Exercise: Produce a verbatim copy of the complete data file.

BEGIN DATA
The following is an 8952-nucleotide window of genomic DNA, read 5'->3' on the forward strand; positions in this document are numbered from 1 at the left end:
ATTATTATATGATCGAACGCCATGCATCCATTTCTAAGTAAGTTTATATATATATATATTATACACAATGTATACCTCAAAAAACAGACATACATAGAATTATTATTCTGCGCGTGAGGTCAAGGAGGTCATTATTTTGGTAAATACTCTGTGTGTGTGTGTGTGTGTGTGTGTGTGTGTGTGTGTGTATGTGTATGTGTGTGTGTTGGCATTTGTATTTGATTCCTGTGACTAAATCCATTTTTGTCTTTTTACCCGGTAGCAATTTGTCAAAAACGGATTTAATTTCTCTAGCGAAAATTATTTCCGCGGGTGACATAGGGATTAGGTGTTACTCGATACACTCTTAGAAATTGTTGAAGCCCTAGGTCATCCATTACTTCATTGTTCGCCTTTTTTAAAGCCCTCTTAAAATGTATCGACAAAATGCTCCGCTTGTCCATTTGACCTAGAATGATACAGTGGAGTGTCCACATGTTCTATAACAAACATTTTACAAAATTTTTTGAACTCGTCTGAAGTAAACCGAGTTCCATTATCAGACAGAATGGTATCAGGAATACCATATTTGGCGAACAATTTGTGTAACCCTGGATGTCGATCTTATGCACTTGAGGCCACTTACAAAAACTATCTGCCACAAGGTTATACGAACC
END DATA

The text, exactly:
The following is an 8952-nucleotide window of genomic DNA, read 5'->3' on the forward strand; positions in this document are numbered from 1 at the left end:
ATTATTATATGATCGAACGCCATGCATCCATTTCTAAGTAAGTTTATATATATATATATTATACACAATGTATACCTCAAAAAACAGACATACATAGAATTATTATTCTGCGCGTGAGGTCAAGGAGGTCATTATTTTGGTAAATACTCTGTGTGTGTGTGTGTGTGTGTGTGTGTGTGTGTGTGTGTATGTGTATGTGTGTGTGTTGGCATTTGTATTTGATTCCTGTGACTAAATCCATTTTTGTCTTTTTACCCGGTAGCAATTTGTCAAAAACGGATTTAATTTCTCTAGCGAAAATTATTTCCGCGGGTGACATAGGGATTAGGTGTTACTCGATACACTCTTAGAAATTGTTGAAGCCCTAGGTCATCCATTACTTCATTGTTCGCCTTTTTTAAAGCCCTCTTAAAATGTATCGACAAAATGCTCCGCTTGTCCATTTGACCTAGAATGATACAGTGGAGTGTCCACATGTTCTATAACAAACATTTTACAAAATTTTTTGAACTCGTCTGAAGTAAACCGAGTTCCATTATCAGACAGAATGGTATCAGGAATACCATATTTGGCGAACAATTTGTGTAACCCTGGATGTCGATCTTATGCACTTGAGGCCACTTACAAAAACTATCTGCCACAAGGTTATACGAACC